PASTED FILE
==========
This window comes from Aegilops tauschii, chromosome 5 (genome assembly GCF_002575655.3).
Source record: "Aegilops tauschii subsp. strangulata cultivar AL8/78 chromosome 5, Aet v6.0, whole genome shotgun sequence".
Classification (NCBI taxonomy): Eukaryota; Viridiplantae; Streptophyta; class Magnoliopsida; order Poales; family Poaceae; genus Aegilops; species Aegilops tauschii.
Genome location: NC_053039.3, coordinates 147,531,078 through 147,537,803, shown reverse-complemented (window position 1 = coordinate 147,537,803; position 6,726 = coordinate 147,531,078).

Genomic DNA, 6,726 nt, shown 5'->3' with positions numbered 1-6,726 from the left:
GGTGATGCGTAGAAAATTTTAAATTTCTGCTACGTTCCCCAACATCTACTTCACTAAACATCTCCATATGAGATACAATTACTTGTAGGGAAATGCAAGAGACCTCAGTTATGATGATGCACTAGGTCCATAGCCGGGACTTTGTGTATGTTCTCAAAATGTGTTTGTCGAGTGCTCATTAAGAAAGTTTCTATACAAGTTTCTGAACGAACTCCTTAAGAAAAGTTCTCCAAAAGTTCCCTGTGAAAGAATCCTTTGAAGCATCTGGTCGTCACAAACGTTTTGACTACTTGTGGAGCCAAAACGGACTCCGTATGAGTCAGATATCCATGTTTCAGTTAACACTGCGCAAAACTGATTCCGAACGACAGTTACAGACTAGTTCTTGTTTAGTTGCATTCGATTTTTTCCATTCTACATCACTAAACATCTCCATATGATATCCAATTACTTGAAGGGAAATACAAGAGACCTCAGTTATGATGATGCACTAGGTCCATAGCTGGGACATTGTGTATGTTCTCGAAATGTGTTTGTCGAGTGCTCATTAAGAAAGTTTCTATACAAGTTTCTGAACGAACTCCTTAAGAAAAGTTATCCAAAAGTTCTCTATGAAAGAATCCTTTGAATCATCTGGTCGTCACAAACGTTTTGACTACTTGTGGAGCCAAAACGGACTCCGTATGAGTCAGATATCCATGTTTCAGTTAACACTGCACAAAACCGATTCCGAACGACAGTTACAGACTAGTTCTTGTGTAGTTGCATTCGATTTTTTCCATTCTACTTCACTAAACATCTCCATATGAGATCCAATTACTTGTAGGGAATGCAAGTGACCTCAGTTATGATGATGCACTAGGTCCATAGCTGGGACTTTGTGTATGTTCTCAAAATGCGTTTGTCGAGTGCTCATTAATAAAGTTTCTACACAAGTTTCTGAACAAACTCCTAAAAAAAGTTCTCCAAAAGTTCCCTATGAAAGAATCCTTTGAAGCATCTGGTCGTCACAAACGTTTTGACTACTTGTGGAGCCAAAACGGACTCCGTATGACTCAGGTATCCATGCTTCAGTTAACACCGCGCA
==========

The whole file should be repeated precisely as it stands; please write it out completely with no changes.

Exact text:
This window comes from Aegilops tauschii, chromosome 5 (genome assembly GCF_002575655.3).
Source record: "Aegilops tauschii subsp. strangulata cultivar AL8/78 chromosome 5, Aet v6.0, whole genome shotgun sequence".
Classification (NCBI taxonomy): Eukaryota; Viridiplantae; Streptophyta; class Magnoliopsida; order Poales; family Poaceae; genus Aegilops; species Aegilops tauschii.
Genome location: NC_053039.3, coordinates 147,531,078 through 147,537,803, shown reverse-complemented (window position 1 = coordinate 147,537,803; position 6,726 = coordinate 147,531,078).

Genomic DNA, 6,726 nt, shown 5'->3' with positions numbered 1-6,726 from the left:
GGTGATGCGTAGAAAATTTTAAATTTCTGCTACGTTCCCCAACATCTACTTCACTAAACATCTCCATATGAGATACAATTACTTGTAGGGAAATGCAAGAGACCTCAGTTATGATGATGCACTAGGTCCATAGCCGGGACTTTGTGTATGTTCTCAAAATGTGTTTGTCGAGTGCTCATTAAGAAAGTTTCTATACAAGTTTCTGAACGAACTCCTTAAGAAAAGTTCTCCAAAAGTTCCCTGTGAAAGAATCCTTTGAAGCATCTGGTCGTCACAAACGTTTTGACTACTTGTGGAGCCAAAACGGACTCCGTATGAGTCAGATATCCATGTTTCAGTTAACACTGCGCAAAACTGATTCCGAACGACAGTTACAGACTAGTTCTTGTTTAGTTGCATTCGATTTTTTCCATTCTACATCACTAAACATCTCCATATGATATCCAATTACTTGAAGGGAAATACAAGAGACCTCAGTTATGATGATGCACTAGGTCCATAGCTGGGACATTGTGTATGTTCTCGAAATGTGTTTGTCGAGTGCTCATTAAGAAAGTTTCTATACAAGTTTCTGAACGAACTCCTTAAGAAAAGTTATCCAAAAGTTCTCTATGAAAGAATCCTTTGAATCATCTGGTCGTCACAAACGTTTTGACTACTTGTGGAGCCAAAACGGACTCCGTATGAGTCAGATATCCATGTTTCAGTTAACACTGCACAAAACCGATTCCGAACGACAGTTACAGACTAGTTCTTGTGTAGTTGCATTCGATTTTTTCCATTCTACTTCACTAAACATCTCCATATGAGATCCAATTACTTGTAGGGAATGCAAGTGACCTCAGTTATGATGATGCACTAGGTCCATAGCTGGGACTTTGTGTATGTTCTCAAAATGCGTTTGTCGAGTGCTCATTAATAAAGTTTCTACACAAGTTTCTGAACAAACTCCTAAAAAAAGTTCTCCAAAAGTTCCCTATGAAAGAATCCTTTGAAGCATCTGGTCGTCACAAACGTTTTGACTACTTGTGGAGCCAAAACGGACTCCGTATGACTCAGGTATCCATGCTTCAGTTAACACCGCGCA